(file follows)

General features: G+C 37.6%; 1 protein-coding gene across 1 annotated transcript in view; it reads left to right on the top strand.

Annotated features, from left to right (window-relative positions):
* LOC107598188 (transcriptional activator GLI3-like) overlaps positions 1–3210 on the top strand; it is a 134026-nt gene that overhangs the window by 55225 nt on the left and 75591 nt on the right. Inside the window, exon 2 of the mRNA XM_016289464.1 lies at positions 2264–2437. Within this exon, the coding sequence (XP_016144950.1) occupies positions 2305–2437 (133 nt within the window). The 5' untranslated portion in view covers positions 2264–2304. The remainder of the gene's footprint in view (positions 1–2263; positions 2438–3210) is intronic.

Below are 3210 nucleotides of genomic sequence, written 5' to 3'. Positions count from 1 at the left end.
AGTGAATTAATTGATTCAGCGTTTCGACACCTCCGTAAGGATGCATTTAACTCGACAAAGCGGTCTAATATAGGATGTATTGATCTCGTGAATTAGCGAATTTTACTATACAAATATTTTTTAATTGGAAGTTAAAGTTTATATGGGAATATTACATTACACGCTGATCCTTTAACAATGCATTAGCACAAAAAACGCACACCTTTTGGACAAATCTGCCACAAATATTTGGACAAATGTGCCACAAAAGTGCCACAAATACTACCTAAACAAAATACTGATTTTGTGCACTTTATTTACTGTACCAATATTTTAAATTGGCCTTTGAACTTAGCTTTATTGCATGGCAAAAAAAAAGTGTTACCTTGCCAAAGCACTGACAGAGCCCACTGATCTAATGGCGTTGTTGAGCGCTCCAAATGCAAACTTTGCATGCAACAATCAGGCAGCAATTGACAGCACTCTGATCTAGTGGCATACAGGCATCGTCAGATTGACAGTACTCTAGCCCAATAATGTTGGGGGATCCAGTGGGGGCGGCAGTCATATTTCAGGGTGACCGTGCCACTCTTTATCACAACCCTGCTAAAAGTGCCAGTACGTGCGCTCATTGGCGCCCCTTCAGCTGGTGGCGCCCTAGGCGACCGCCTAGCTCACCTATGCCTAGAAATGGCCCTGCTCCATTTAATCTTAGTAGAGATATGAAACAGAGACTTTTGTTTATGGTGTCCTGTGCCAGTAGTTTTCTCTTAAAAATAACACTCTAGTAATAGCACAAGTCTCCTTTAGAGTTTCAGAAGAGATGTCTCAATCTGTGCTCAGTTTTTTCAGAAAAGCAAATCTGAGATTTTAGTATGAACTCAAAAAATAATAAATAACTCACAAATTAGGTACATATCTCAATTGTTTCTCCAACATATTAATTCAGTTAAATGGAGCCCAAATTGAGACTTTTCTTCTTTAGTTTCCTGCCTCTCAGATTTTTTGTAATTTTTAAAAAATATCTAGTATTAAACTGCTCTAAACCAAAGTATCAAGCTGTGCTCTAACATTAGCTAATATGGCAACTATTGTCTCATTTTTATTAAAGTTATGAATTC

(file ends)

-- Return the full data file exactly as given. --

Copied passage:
General features: G+C 37.6%; 1 protein-coding gene across 1 annotated transcript in view; it reads left to right on the top strand.

Annotated features, from left to right (window-relative positions):
* LOC107598188 (transcriptional activator GLI3-like) overlaps positions 1–3210 on the top strand; it is a 134026-nt gene that overhangs the window by 55225 nt on the left and 75591 nt on the right. Inside the window, exon 2 of the mRNA XM_016289464.1 lies at positions 2264–2437. Within this exon, the coding sequence (XP_016144950.1) occupies positions 2305–2437 (133 nt within the window). The 5' untranslated portion in view covers positions 2264–2304. The remainder of the gene's footprint in view (positions 1–2263; positions 2438–3210) is intronic.

Below are 3210 nucleotides of genomic sequence, written 5' to 3'. Positions count from 1 at the left end.
AGTGAATTAATTGATTCAGCGTTTCGACACCTCCGTAAGGATGCATTTAACTCGACAAAGCGGTCTAATATAGGATGTATTGATCTCGTGAATTAGCGAATTTTACTATACAAATATTTTTTAATTGGAAGTTAAAGTTTATATGGGAATATTACATTACACGCTGATCCTTTAACAATGCATTAGCACAAAAAACGCACACCTTTTGGACAAATCTGCCACAAATATTTGGACAAATGTGCCACAAAAGTGCCACAAATACTACCTAAACAAAATACTGATTTTGTGCACTTTATTTACTGTACCAATATTTTAAATTGGCCTTTGAACTTAGCTTTATTGCATGGCAAAAAAAAAGTGTTACCTTGCCAAAGCACTGACAGAGCCCACTGATCTAATGGCGTTGTTGAGCGCTCCAAATGCAAACTTTGCATGCAACAATCAGGCAGCAATTGACAGCACTCTGATCTAGTGGCATACAGGCATCGTCAGATTGACAGTACTCTAGCCCAATAATGTTGGGGGATCCAGTGGGGGCGGCAGTCATATTTCAGGGTGACCGTGCCACTCTTTATCACAACCCTGCTAAAAGTGCCAGTACGTGCGCTCATTGGCGCCCCTTCAGCTGGTGGCGCCCTAGGCGACCGCCTAGCTCACCTATGCCTAGAAATGGCCCTGCTCCATTTAATCTTAGTAGAGATATGAAACAGAGACTTTTGTTTATGGTGTCCTGTGCCAGTAGTTTTCTCTTAAAAATAACACTCTAGTAATAGCACAAGTCTCCTTTAGAGTTTCAGAAGAGATGTCTCAATCTGTGCTCAGTTTTTTCAGAAAAGCAAATCTGAGATTTTAGTATGAACTCAAAAAATAATAAATAACTCACAAATTAGGTACATATCTCAATTGTTTCTCCAACATATTAATTCAGTTAAATGGAGCCCAAATTGAGACTTTTCTTCTTTAGTTTCCTGCCTCTCAGATTTTTTGTAATTTTTAAAAAATATCTAGTATTAAACTGCTCTAAACCAAAGTATCAAGCTGTGCTCTAACATTAGCTAATATGGCAACTATTGTCTCATTTTTATTAAAGTTATGAATTC